Crush enough to see daylight at either the hinges or the latch and then switch to a standard horizontal attack.
I do recommend however that horizontal spreader attacks on jammed doors now be done from the hinge side if possible. The strength of the A-pillar and the hinges actually help you get the door forced open in most cases and the hinge side keeps you farthest away from the bad stuff.
Avoid crushing into or forcing against a B-pillar or C-pillar if you feel that you are near the seat level and a possible crash sensor area.
All this goes along with the understanding that you have stabilized the scene and the vehicle and shut down the electrical system.
01-16-1999, 11:46 PM #6nbfd131Firehouse.com Guest
This technique work well for pushing the door out and away from the patient. Many times just spreading the door from either sde will force the door inwards initially. Due to the placement of the spreaders in the vertical crush tech, the door can't roll into the passenger compartment anymore then it started which is the idea in the first place. I'd still put a short board in between the door and the passenger to protect them and the ems personel inside. Excellent topic.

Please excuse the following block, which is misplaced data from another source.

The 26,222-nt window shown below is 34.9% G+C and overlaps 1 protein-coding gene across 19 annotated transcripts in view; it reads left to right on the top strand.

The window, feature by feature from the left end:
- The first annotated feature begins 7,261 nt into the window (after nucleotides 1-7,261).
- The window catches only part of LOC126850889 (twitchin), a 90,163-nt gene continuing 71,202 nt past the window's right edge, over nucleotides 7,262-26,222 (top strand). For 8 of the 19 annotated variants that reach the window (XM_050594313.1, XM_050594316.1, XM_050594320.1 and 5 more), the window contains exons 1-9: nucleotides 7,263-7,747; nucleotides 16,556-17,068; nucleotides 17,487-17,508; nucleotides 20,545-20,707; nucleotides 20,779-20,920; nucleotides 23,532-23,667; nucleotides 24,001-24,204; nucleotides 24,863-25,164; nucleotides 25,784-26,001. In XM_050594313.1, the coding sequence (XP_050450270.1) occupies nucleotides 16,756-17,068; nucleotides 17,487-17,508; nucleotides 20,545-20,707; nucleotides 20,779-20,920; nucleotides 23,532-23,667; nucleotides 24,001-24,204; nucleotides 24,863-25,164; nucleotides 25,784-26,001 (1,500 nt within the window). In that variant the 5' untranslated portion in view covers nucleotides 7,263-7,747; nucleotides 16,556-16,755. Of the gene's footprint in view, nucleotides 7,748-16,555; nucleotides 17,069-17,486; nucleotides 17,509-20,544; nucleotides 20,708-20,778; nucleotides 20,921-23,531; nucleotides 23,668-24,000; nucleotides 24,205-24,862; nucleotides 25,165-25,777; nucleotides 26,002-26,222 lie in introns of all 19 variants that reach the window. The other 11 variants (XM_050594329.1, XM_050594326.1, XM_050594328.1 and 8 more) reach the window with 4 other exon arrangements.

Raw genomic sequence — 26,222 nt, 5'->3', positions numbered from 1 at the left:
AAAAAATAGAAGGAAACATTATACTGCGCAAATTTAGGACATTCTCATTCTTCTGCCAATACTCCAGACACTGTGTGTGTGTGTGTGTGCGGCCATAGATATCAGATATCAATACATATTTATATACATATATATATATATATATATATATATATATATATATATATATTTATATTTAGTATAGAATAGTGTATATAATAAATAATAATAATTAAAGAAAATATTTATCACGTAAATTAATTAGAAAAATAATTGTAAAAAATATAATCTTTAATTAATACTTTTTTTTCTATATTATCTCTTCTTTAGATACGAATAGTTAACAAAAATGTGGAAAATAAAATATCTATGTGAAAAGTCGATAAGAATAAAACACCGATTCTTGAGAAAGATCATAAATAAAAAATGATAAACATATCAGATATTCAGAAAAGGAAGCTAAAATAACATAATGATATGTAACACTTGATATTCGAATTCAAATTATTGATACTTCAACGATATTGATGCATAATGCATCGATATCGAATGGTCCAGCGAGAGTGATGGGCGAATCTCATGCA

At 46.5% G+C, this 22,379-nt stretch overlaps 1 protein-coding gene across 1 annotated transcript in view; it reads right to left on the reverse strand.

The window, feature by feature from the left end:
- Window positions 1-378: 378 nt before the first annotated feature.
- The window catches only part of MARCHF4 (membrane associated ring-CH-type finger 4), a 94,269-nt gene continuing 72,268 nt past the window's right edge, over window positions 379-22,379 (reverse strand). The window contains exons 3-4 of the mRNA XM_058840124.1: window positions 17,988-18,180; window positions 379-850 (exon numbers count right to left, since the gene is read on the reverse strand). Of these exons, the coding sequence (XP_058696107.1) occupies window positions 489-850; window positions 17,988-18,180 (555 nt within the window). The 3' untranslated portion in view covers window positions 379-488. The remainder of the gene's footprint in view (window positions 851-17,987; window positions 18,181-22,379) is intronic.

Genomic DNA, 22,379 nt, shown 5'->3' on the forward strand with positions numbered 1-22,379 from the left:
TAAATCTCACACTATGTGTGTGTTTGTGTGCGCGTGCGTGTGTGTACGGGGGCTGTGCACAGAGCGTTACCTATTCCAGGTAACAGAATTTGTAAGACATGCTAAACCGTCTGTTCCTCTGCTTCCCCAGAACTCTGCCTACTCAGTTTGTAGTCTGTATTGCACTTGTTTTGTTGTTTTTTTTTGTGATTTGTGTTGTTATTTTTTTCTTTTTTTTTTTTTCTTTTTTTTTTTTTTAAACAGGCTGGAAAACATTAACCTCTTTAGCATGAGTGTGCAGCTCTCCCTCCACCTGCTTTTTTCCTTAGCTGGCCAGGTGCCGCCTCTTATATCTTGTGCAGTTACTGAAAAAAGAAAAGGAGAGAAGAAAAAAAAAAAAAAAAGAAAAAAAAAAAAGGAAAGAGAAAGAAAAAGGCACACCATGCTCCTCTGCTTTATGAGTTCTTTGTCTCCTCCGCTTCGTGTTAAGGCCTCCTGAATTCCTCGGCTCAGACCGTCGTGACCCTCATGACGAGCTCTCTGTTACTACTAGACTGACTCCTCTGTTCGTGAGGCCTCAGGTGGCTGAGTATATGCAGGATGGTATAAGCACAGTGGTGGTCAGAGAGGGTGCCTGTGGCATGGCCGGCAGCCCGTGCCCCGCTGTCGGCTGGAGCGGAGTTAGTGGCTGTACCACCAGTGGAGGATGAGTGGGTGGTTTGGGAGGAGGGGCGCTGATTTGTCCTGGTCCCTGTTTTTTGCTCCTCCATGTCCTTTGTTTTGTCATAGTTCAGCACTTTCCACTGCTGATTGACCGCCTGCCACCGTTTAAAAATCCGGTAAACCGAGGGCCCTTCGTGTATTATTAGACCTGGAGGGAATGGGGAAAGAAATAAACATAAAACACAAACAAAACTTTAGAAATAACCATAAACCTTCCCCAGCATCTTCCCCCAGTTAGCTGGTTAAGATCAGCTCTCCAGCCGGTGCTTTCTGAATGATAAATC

01-17-1999, 11:53 AM #7cra539Firehouse.com Guest
I'd like to add a tip regarding taking the door hinges first thats worked well for me. I have used a holmatro 32" spreader VERTICALLY at the front of the door. Open enough space above the top hinge to expose the hinge, then put the tips at the top of the hinge with the tool vertical, then spread, the door will roll out. As the top hinge breaks, keep spreading, hopefully until the bottom hinge gives, or you run out of spread. After the bottom hinge is free, go to the nader pin. It worked for me many times.
01-19-1999, 01:34 AM #8rmooreFirehouse.com Guest
Posting from Moderator Ron Moore:
nbfd131 mentioned in his comments on the vertical crush technique that he would put a short board in between the door and the passenger to protect them and EMS personnel inside.
Not only did I write in my Mosby vehicle rescue & extrication book that you should do this, until recently, I was also teaching this in my University of Extrication hands-on seminars conducted across the country.
I'm changing my mind though about this for one reason.....loaded side impact airbags.
The wood shortboard or even a KED or XP-1 device do a great job of protecting the patient under non-airbag situations. With these units between the patient and the work, we minimize any chance of our tools injuring our patient.
Now however, with SIPS bags, if a loaded bag were to deploy during extrication work, I'm concerned that our hard protection may actually make things worse. The bag will slam the hard wood board right into the patient or launch it upward at the rescuer. Rescue instructor Steve Kidd, author of the Mosby Carbuster 3 series, is firm about this problem. He says no more hard protection!
Just some food for thought.